Alumni Interview – Mercy Afua Adutwumwaa Derkyi
What is your current professional status and area of expertise within International Development?
MD: I am a Lecturer at the Department of Forest Science, School of Natural Resources and the Acting Head, Centre for Climate Change and Gender Studies, University of Energy and Natural Resources. My professional specialities are in natural resource and environmental governance, conflict management, gender, climate change, agroforestry, livelihoods and social research methods.
What was the topic of your PhD?
MD: My PhD topic was ‘Fighting over forest: interactive governance of conflicts over forest and tree resources in Ghana’s high forest zone’.
When did you attend the CERES PhD training?
MD: I attended the CERES PhD training in March 2008 when I had a scholarship from Tropenbos International through Tropenbos International Ghana under the ‘Governance for sustainable forest-related livelihoods programme’.
Why did you decide to participate in this training?
MD: As part of my PhD trajectories at the University of Amsterdam, my promoter Prof. Ton Dietz and Co-promoter Dr Mirjam Ros-Tonen recommended CERES PhD to my colleague Dr Thomas Insaidoo and me. We were both part of the Tropenbos International scholarship and thought that participating in the CERES training course would greatly help our PhD trajectories.
How did the CERES training course contribute to the development of your PhD proposal and research objectives?
MD: CERES broadened my research horizon and gave me a positive outlook towards research. It was during CERES that I had the opportunity to understand the trajectory within the PhD field. CERES among other things enhanced my understanding of research designs; qualitative and quantitative research; reviewing of literature, etc. The CERES experience helped me situate my work within the different theoretical frameworks. My understanding of concepts was enhanced as it gave me the confidence to delve deeper into the forest governance issues of the study. My presentation skills were also enhanced. As stated in the acknowledgement section of my PhD thesis ‘A trip to the Netherlands to attend the CERES PhD training and to meet my supervisors took away any remaining uncertainties I had and turned my dreams to reality’ [Derkyi, 2012: xv]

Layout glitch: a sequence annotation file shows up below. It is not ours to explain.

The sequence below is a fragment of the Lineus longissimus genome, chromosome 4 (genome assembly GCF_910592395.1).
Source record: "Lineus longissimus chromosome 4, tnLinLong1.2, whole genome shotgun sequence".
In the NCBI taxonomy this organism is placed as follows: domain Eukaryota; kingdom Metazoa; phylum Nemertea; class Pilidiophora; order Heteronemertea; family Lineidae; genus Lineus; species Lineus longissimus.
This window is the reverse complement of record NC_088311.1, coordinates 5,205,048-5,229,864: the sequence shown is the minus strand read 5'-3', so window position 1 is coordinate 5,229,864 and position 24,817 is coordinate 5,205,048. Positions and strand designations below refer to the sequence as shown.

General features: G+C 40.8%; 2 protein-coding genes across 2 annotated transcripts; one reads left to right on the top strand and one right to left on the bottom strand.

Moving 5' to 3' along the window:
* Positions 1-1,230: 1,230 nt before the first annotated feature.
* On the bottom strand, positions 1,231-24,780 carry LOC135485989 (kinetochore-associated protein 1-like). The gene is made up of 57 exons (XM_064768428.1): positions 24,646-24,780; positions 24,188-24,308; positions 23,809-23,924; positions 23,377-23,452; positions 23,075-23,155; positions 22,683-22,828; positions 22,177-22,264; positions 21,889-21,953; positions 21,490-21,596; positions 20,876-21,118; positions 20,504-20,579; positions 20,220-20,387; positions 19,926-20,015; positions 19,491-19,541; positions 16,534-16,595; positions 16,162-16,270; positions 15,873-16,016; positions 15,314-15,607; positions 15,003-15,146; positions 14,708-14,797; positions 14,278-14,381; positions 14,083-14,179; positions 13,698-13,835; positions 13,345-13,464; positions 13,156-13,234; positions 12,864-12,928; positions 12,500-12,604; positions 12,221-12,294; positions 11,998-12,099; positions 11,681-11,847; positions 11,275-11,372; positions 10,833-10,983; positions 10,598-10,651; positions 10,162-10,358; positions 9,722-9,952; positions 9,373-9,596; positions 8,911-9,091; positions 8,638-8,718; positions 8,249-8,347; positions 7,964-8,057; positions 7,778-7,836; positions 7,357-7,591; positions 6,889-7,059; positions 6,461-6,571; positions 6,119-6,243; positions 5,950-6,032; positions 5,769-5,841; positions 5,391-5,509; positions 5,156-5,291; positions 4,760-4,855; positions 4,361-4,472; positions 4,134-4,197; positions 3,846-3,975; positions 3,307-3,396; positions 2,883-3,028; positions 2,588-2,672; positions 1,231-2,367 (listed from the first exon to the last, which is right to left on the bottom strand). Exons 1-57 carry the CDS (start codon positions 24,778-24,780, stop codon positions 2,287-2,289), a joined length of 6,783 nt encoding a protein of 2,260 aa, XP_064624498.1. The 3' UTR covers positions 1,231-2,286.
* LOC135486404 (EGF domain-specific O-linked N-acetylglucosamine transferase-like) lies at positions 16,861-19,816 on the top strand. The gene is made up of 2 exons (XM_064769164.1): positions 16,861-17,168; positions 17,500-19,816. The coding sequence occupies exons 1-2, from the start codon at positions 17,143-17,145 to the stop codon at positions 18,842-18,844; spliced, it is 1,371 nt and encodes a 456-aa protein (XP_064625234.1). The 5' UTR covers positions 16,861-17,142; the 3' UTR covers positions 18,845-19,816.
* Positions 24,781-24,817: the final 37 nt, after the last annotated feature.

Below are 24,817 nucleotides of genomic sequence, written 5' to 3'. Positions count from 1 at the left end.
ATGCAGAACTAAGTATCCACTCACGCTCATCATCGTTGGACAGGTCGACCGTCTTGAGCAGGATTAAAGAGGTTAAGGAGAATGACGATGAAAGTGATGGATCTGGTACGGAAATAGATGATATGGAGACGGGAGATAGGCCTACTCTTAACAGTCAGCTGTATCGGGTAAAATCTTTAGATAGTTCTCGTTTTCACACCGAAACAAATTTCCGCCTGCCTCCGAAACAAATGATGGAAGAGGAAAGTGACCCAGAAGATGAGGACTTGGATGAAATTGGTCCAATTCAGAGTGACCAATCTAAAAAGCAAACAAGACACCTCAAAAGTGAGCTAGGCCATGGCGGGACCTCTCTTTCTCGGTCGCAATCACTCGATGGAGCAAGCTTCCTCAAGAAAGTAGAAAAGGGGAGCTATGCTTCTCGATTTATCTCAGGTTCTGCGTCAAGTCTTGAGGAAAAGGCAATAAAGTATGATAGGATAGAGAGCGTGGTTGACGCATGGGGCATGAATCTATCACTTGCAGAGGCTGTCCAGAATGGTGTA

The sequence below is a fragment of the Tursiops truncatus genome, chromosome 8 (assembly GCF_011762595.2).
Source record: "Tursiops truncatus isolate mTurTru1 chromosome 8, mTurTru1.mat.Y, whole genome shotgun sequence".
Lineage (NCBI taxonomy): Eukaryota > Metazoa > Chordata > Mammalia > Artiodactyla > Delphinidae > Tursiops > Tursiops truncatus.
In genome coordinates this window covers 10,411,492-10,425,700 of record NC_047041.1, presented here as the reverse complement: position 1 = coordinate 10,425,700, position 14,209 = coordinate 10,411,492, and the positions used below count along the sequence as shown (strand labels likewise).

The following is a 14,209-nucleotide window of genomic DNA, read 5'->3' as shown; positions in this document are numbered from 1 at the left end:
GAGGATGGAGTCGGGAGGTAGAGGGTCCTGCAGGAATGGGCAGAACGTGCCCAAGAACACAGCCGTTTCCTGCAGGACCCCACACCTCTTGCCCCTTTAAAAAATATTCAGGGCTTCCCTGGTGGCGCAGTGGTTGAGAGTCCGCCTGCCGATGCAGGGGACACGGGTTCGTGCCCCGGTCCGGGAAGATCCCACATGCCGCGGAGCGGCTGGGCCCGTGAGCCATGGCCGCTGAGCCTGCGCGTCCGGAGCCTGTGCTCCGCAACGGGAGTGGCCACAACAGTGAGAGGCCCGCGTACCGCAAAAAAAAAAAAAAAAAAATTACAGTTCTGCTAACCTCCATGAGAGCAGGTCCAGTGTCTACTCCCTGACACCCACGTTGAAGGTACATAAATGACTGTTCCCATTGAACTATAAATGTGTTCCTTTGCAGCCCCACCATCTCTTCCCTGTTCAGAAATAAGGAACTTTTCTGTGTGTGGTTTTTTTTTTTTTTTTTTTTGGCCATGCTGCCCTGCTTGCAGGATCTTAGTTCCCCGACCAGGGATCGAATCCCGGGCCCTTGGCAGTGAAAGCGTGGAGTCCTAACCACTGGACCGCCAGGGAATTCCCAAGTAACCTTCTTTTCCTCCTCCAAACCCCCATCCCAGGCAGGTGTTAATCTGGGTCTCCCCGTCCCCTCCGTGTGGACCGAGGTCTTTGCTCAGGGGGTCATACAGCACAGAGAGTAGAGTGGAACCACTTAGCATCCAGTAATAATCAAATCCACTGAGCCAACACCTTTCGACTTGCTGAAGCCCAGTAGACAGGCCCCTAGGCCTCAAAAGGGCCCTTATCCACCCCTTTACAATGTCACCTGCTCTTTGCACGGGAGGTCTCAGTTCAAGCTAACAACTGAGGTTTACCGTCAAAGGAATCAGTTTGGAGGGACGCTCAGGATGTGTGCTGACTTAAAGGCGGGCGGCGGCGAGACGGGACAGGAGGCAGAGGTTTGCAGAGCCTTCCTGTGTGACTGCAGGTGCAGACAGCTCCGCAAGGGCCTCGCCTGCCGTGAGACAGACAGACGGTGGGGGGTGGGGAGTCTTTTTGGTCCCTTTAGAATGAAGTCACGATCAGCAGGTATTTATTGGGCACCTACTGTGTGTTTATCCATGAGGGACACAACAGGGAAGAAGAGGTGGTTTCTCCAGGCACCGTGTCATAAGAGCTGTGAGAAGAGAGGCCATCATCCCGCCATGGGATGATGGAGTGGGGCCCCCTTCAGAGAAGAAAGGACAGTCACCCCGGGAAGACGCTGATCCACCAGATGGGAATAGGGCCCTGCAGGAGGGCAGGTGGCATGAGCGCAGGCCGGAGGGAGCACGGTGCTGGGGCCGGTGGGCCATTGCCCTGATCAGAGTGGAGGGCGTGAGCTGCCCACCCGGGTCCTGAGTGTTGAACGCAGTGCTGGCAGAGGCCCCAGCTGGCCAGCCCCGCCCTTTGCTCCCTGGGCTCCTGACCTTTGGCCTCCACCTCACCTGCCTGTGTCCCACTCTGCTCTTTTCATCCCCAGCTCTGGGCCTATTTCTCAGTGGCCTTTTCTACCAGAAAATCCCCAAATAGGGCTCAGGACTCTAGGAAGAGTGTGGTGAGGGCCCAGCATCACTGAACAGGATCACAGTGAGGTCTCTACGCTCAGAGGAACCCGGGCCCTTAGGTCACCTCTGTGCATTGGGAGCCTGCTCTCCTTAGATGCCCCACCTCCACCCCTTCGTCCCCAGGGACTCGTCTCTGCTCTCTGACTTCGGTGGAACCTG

Apart from academic skills, what else did you gain from the CERES experience?
MD: CERES offered me the opportunity to network and make friends from across the globe, some of whom I am still in touch with. The special travelling opportunity CERES gave me is worth mentioning such as the tutorial session at De Glind and the opportunity to enhance my critical and analytical skills through the FOUR roles in the tutorials – being a Speaker, Reader, Chair and Auditor.
What is the most valuable advice you would like to share with future students who will participate in the CERES training?
MD: CERES has wide sets of training courses and sometimes one becomes so excited to attend all. Thus I do encourage future students to study the programme carefully, select specific topics that will help them develop their proposal and also conduct their research work within the timeframe. They should also be flexible enough to adapt and learn from people from different social and academic backgrounds. During presentations, students should be on the lookout to identify other researchers who they share similar interest with for future collaborations. Finally, they should use the opportunity to make friends, network and establish post-doctoral collaborations.
Having this platform to reflect on CERES contributions to my professional and social development, I wish to have the space to say a very big Thanks to all who made this possible for me – Tropenbos International, my promoters and all friends I met at CERES and the excellent professors.